Friday, March 15, 2013

Numbers game in the NHL Eastern Conference

For four or five years now, I've been somewhat of a fan of the Washington Capitals hockey team, even though I rarely get to their games.  Four or five years ago, they were the only winning professional big league team in either Washington or Baltimore, with the exception of the Ravens, and I've never been as big a fan of them as I was of the Colts.  I had to learn to like hockey, and now I like it as a game that has about as much non-stop action as is possible other than soccer.

The Capitals have had their playoff heartbreaks, but they've been a consistent regular season winner.  Ironically they fired the coach that got them started winning, Bruce Boudreau, because it was thought he didn't build the team for the playoffs and was having trouble with former superstar, now just star Alex Ovechkin.   Now Boudreau merely has his new team, the Anaheim Ducks, in second place in the Western Conference behind the statistically improbably Chicago Blackhawks.

This year, however, with the lockout and shortened season, the Capitals got off to a horrendous start under new coach Adam Oates, with some unbelievable bad luck and bad habits, resulting in things like three 5-on-3 power play in their first four games.  They've improved since, but have still had some bad games, like Tuesday against the Carolina Hurricanes.  Thursday they had a near-miraculous comeback and managed to beat the 'Canes, supposedly keeping their chances of getting into the playoffs alive.

Well, that got me to thinking - should I still worry about the Capitals making the playoffs this year, or stop worrying about the outcome of each game and just enjoy the sport for what it is?   Do they still have a realistic chance to make the playoffs?

So what I did was simple.  I looked at the bottom four teams currently in playoff position, plus the Hurricanes who are first in the Southeast Division, so they stand third in the conference.  I looked at how many games they played and thus how many points they could still get.  In hockey the playoff determinant is not won-loss record, it's the number of points you get:  2 for a win in regulation time or OT/shootout, 1 for a loss in OT or shootout.  Then I assumed that each of these teams would finish the rest of the season and get half the points available.  For the Capitals, I made the hopeful assumption that they'd win 60% of the remaining games - which might be way too hopeful, given how they've done so far this season -- and when that didn't quite come out even, I gave them one more point for a loss in OT.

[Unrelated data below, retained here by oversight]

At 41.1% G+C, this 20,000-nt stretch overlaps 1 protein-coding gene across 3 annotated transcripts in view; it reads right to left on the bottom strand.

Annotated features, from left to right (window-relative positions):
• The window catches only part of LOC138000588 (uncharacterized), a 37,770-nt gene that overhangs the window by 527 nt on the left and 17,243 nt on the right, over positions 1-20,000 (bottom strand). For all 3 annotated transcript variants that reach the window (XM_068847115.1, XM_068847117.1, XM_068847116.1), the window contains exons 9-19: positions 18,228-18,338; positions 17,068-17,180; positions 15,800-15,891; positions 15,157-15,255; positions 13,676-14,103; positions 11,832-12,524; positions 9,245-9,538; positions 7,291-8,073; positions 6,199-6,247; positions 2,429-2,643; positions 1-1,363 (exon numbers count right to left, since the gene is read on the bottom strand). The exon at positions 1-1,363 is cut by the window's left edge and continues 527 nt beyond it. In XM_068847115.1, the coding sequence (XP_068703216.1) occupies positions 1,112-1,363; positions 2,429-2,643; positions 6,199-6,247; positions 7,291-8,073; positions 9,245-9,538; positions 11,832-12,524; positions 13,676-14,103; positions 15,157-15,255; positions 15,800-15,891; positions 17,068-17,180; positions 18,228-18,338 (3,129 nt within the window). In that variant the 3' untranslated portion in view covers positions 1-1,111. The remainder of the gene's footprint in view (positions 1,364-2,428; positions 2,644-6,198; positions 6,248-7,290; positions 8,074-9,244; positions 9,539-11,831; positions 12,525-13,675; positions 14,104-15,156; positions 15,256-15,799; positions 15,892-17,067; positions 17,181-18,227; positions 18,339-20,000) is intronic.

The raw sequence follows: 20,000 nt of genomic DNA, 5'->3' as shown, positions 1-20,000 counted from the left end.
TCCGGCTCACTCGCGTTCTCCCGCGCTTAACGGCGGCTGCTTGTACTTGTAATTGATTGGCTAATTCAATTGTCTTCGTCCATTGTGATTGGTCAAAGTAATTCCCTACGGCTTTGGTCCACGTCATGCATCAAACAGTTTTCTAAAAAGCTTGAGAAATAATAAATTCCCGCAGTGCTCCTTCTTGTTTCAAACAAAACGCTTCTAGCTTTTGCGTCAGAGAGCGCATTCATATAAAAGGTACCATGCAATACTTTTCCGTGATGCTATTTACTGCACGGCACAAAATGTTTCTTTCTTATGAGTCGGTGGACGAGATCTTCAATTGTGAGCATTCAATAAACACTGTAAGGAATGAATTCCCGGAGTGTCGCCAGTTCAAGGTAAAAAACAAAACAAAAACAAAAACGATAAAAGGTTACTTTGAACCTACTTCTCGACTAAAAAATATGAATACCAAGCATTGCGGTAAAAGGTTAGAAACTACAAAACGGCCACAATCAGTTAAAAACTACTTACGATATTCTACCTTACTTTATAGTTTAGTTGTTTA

So here's the results.  I did this in the afternoon, so results of tonight's games are not included.

Ottawa Senators
21 gms left/42 pts left: 
32 points currently, total of 53 with .500 play.

New Jersey Devils
21 gms/42 pts: 
31 points currently, total of 52 with .500 play.

Toronto Maple Leafs (surprisingly doing well this season)
20 gms/40 pts: 
31 points currently, total of 51 with .500 play.

Winnipeg Jets
21 gms/42 points: 
30 points currently, total of 51 with .500 play.

Carolina Hurricanes
22 gms/44 points: 
31 points currently, total of 53 with .500 play.

Washington Capitals:

22 games left/44 points:  23 points currently. 

Get 60% of the points = 26 points total.  Give them one extra for an OT loss = 27.   23 + 27 = 50 points total.

This means that if they win every 3 out of their next 5 games, and the closest five teams ahead of them only get half the available points,  then they would fall short.

So they either need to get real hot and get more than 60%, or one or more of  the teams ahead of them has to fade.

Ultimately, I conclude that their chances of making the playoffs this season are low.  So I will stop being concerned about their record, hope some of their players get healthy and spark an unexpected improvement of this season's fortunes.  

If they get on a winning streak and win five or six games in a row, then I might be a little more hopeful about their postseason chances.  But with those current numbers, there is little point in agonizing over how they do the rest of the season.   I'll just watch the games and enjoy the skillful game of hockey.  If the Caps make the playoffs, great. If they don't, then I've prepared myself to anticipate that outcome, and it will be interesting to see who they trade for.

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